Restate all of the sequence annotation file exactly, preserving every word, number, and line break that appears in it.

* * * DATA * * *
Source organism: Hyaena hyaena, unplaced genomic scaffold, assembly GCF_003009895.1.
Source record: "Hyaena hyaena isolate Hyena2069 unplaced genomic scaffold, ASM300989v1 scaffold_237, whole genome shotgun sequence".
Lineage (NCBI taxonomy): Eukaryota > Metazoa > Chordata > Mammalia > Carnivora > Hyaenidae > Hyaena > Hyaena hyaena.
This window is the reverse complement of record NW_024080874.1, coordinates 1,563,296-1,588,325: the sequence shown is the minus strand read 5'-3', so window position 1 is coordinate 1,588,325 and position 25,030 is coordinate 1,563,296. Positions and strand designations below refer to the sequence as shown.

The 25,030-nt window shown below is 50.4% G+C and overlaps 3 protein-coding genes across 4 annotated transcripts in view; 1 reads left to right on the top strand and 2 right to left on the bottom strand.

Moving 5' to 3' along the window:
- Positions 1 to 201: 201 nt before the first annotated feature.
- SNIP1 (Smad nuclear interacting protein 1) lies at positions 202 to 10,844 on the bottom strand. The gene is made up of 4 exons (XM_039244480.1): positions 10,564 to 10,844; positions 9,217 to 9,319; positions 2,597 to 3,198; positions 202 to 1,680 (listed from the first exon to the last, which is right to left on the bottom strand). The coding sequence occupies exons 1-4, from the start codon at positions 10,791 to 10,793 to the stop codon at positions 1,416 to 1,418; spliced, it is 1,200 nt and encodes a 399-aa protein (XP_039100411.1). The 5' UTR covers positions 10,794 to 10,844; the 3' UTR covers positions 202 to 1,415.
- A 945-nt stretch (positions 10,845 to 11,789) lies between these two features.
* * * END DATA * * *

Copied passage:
Source organism: Hyaena hyaena, unplaced genomic scaffold, assembly GCF_003009895.1.
Source record: "Hyaena hyaena isolate Hyena2069 unplaced genomic scaffold, ASM300989v1 scaffold_237, whole genome shotgun sequence".
Lineage (NCBI taxonomy): Eukaryota > Metazoa > Chordata > Mammalia > Carnivora > Hyaenidae > Hyaena > Hyaena hyaena.
This window is the reverse complement of record NW_024080874.1, coordinates 1,563,296-1,588,325: the sequence shown is the minus strand read 5'-3', so window position 1 is coordinate 1,588,325 and position 25,030 is coordinate 1,563,296. Positions and strand designations below refer to the sequence as shown.

The 25,030-nt window shown below is 50.4% G+C and overlaps 3 protein-coding genes across 4 annotated transcripts in view; 1 reads left to right on the top strand and 2 right to left on the bottom strand.

Moving 5' to 3' along the window:
- Positions 1 to 201: 201 nt before the first annotated feature.
- SNIP1 (Smad nuclear interacting protein 1) lies at positions 202 to 10,844 on the bottom strand. The gene is made up of 4 exons (XM_039244480.1): positions 10,564 to 10,844; positions 9,217 to 9,319; positions 2,597 to 3,198; positions 202 to 1,680 (listed from the first exon to the last, which is right to left on the bottom strand). The coding sequence occupies exons 1-4, from the start codon at positions 10,791 to 10,793 to the stop codon at positions 1,416 to 1,418; spliced, it is 1,200 nt and encodes a 399-aa protein (XP_039100411.1). The 5' UTR covers positions 10,794 to 10,844; the 3' UTR covers positions 202 to 1,415.
- A 945-nt stretch (positions 10,845 to 11,789) lies between these two features.